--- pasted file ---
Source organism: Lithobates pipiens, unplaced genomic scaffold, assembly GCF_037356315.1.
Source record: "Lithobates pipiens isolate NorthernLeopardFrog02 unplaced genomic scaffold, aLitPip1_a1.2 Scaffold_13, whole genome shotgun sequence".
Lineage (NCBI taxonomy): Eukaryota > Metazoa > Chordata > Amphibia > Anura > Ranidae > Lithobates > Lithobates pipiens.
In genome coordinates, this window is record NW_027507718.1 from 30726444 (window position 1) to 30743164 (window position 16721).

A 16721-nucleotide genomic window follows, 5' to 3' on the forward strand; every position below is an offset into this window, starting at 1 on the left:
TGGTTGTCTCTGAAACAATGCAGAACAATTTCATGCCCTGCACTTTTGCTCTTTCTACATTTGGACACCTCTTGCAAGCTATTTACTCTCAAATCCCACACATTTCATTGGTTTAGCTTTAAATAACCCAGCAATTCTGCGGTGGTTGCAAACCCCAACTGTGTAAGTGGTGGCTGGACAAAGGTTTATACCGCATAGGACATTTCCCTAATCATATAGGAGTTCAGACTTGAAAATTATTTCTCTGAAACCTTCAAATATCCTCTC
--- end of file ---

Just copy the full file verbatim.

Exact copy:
Source organism: Lithobates pipiens, unplaced genomic scaffold, assembly GCF_037356315.1.
Source record: "Lithobates pipiens isolate NorthernLeopardFrog02 unplaced genomic scaffold, aLitPip1_a1.2 Scaffold_13, whole genome shotgun sequence".
Lineage (NCBI taxonomy): Eukaryota > Metazoa > Chordata > Amphibia > Anura > Ranidae > Lithobates > Lithobates pipiens.
In genome coordinates, this window is record NW_027507718.1 from 30726444 (window position 1) to 30743164 (window position 16721).

A 16721-nucleotide genomic window follows, 5' to 3' on the forward strand; every position below is an offset into this window, starting at 1 on the left:
TGGTTGTCTCTGAAACAATGCAGAACAATTTCATGCCCTGCACTTTTGCTCTTTCTACATTTGGACACCTCTTGCAAGCTATTTACTCTCAAATCCCACACATTTCATTGGTTTAGCTTTAAATAACCCAGCAATTCTGCGGTGGTTGCAAACCCCAACTGTGTAAGTGGTGGCTGGACAAAGGTTTATACCGCATAGGACATTTCCCTAATCATATAGGAGTTCAGACTTGAAAATTATTTCTCTGAAACCTTCAAATATCCTCTC